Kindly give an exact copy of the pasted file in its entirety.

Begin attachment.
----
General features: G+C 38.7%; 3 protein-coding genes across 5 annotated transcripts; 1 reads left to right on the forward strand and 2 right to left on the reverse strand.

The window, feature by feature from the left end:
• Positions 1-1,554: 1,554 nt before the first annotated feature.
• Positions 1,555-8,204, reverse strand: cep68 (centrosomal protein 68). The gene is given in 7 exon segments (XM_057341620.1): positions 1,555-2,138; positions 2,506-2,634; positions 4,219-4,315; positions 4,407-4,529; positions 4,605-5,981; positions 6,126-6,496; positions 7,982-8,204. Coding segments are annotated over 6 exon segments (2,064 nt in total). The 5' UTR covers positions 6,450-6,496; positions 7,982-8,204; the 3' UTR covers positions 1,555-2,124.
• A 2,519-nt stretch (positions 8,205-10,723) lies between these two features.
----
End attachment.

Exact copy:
General features: G+C 38.7%; 3 protein-coding genes across 5 annotated transcripts; 1 reads left to right on the forward strand and 2 right to left on the reverse strand.

The window, feature by feature from the left end:
• Positions 1-1,554: 1,554 nt before the first annotated feature.
• Positions 1,555-8,204, reverse strand: cep68 (centrosomal protein 68). The gene is given in 7 exon segments (XM_057341620.1): positions 1,555-2,138; positions 2,506-2,634; positions 4,219-4,315; positions 4,407-4,529; positions 4,605-5,981; positions 6,126-6,496; positions 7,982-8,204. Coding segments are annotated over 6 exon segments (2,064 nt in total). The 5' UTR covers positions 6,450-6,496; positions 7,982-8,204; the 3' UTR covers positions 1,555-2,124.
• A 2,519-nt stretch (positions 8,205-10,723) lies between these two features.